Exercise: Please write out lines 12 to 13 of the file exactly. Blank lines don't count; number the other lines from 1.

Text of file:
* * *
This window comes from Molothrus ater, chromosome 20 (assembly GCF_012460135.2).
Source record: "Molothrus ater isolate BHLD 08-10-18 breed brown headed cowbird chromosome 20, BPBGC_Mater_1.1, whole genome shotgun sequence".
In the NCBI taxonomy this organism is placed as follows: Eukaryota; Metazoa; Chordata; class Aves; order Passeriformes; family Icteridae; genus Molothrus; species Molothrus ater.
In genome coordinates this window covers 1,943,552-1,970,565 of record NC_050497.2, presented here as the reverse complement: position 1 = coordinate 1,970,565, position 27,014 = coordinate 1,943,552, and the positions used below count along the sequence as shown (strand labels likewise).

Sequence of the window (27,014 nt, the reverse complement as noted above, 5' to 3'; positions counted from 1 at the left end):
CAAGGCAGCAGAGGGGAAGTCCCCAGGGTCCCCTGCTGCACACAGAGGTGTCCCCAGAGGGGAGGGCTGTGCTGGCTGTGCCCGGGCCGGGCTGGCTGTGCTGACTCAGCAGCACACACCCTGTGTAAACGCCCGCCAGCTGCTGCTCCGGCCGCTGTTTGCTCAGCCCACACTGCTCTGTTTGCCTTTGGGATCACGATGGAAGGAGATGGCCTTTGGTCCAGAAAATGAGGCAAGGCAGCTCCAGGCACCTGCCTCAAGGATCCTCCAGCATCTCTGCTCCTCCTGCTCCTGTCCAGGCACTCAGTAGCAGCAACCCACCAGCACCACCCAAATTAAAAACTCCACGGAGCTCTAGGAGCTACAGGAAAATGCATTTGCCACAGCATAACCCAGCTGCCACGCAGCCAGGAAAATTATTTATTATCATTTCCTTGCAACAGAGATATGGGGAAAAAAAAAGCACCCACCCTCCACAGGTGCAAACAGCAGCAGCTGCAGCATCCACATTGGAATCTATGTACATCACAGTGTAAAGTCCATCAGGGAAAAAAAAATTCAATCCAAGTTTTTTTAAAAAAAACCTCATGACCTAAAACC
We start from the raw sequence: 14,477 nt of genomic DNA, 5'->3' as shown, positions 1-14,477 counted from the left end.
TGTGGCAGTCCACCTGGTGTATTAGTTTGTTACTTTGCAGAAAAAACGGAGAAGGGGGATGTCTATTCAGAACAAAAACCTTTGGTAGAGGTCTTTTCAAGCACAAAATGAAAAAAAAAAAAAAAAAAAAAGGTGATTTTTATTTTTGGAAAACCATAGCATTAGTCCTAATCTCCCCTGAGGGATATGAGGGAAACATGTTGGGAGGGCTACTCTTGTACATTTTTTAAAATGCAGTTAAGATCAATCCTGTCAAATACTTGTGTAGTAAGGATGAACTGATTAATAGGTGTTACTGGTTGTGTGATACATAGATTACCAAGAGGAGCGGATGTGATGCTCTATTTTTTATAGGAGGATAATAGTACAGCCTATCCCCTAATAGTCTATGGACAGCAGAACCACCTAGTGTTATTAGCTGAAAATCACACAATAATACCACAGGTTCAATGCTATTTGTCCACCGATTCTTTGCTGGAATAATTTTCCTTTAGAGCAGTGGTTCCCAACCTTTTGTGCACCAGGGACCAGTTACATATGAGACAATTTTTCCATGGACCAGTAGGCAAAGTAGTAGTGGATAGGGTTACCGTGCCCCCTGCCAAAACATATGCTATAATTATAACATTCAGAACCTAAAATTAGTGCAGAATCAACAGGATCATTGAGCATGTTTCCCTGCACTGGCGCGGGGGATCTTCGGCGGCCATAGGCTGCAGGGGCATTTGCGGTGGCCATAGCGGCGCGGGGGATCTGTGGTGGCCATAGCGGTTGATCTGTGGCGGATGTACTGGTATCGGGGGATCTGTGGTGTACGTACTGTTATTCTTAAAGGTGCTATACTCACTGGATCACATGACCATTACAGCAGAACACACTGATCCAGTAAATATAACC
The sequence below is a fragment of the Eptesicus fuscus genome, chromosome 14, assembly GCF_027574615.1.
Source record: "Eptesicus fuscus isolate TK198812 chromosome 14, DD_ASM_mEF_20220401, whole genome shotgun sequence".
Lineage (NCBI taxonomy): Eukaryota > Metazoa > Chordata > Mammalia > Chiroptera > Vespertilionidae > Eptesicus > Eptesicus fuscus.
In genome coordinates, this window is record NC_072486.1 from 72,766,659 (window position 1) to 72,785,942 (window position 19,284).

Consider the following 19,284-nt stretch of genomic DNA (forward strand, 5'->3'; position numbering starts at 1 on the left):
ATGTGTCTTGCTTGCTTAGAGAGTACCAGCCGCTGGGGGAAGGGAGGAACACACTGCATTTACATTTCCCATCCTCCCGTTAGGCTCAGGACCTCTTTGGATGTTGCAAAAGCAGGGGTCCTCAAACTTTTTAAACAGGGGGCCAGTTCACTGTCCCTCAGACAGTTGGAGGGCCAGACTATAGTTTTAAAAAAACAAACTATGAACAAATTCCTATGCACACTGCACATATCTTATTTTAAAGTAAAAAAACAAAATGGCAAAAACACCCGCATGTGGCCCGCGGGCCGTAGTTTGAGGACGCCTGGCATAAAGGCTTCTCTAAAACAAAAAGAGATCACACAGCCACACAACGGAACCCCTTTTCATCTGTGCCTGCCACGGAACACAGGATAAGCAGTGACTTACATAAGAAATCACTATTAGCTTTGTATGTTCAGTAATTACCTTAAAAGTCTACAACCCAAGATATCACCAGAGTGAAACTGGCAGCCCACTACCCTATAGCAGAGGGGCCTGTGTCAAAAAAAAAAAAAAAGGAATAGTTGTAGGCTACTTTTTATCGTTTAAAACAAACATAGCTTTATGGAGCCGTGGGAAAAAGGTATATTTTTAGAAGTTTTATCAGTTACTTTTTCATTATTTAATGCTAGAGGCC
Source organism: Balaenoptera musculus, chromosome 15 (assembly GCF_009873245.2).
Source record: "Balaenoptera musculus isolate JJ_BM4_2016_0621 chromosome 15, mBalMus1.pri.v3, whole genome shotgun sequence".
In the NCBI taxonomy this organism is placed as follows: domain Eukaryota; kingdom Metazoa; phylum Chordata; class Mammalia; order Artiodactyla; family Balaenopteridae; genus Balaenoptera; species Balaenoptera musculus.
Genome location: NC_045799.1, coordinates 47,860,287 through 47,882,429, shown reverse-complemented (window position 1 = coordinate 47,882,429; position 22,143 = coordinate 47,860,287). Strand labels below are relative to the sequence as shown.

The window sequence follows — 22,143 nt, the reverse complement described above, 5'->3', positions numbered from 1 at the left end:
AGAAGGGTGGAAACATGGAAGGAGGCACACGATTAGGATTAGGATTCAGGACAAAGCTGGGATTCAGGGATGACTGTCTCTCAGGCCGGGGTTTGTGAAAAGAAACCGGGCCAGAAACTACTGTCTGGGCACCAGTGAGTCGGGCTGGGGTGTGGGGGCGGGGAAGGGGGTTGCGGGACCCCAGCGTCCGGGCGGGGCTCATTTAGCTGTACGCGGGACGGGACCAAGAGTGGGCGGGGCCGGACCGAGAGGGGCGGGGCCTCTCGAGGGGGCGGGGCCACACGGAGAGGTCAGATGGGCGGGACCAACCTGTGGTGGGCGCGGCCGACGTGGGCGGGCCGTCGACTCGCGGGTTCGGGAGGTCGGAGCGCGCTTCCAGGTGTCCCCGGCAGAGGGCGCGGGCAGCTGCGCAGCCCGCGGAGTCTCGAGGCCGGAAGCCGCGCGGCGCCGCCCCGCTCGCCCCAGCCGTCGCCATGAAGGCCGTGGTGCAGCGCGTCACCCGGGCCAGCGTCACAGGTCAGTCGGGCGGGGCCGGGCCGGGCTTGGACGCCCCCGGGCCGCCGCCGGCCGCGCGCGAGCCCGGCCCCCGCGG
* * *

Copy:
In genome coordinates, this window is record NC_072486.1 from 72,766,659 (window position 1) to 72,785,942 (window position 19,284).

Consider the following 19,284-nt stretch of genomic DNA (forward strand, 5'->3'; position numbering starts at 1 on the left):